Travelers who visit a country with Ebola outbreaks (ie to Sierra Leone and Guinea) should protect themselves by avoiding contact with the blood and body fluids of people who are sick.

Health Insurance

Just as some countries won’t let you in without your yellow fever certificate, a growing list of countries won’t let you in without health insurance. This is as such equally as important to organize before you leave.

If you have no idea where to start, head on over to our post which details what to look for when purchasing international health insurance.

Domestic health plans don’t cover international travel, so it’s essential to take out a policy which specifically covers you for your time abroad. Make sure that emergency evacuation, terrorism coverage and repatriation of remains is included in your plan.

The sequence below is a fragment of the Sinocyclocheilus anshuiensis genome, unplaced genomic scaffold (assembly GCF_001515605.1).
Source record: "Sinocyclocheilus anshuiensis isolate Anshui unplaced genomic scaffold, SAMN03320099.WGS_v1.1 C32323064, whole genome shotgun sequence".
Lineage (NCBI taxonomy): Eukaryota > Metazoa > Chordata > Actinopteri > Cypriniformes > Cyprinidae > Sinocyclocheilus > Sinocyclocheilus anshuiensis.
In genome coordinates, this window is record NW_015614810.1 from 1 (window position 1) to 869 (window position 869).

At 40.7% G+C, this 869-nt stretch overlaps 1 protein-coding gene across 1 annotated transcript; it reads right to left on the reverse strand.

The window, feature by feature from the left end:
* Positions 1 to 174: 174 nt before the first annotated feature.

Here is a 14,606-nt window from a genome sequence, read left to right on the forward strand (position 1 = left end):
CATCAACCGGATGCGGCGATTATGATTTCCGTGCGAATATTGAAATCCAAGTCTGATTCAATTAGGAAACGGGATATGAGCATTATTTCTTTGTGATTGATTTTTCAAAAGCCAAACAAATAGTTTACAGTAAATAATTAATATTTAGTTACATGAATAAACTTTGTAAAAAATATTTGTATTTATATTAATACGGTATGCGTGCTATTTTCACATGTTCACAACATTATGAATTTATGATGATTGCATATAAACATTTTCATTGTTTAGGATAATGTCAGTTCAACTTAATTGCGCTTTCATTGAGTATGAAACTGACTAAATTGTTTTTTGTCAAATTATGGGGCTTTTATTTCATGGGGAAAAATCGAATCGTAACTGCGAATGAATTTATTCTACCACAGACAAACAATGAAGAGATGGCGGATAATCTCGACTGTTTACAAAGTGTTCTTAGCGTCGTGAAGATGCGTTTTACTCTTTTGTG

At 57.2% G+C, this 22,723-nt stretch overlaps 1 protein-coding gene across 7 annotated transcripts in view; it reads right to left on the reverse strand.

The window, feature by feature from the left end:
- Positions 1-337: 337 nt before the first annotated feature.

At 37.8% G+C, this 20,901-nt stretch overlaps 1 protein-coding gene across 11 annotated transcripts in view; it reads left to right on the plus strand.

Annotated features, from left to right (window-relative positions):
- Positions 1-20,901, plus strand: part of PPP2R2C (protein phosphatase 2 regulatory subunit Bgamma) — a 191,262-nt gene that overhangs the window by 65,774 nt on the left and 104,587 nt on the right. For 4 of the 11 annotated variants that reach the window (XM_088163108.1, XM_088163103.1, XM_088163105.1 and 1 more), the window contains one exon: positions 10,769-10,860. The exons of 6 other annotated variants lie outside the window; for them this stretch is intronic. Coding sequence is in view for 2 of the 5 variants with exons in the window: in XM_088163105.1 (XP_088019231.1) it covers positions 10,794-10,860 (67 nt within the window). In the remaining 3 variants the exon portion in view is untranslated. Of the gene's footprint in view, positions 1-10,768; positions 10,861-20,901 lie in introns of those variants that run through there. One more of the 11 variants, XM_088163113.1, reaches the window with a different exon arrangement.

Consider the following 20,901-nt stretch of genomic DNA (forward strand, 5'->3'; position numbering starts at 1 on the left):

Pro Tip: We go through Tim Jennings at Individual Health for insurance with #GeoBlue – they have a network of elite doctors in over 180 countries, a hugely helpful mobile app for when you’re sick abroad, and make their best attempt to arrange direct payment no matter which medical provider you see. 

If you do fall ill from any of the above diseases, you need international health insurance which will come through. For more information on insurance with #GeoBlue contact Timothy Jennings at sales@individualhealth.com or click for a free quote.

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Megan is an Australian Journalist who has been travelling and blogging since 2007, with the main aim of inspiring others to embark on their own worldwide adventure. Her husband Mike is an American travel photographer, and together they have made the world their home.

Committed to bringing you the best in adventure travel from all around the globe, there is no mountain too high, and no fete too extreme! They haven’t been everywhere, but it’s on their list.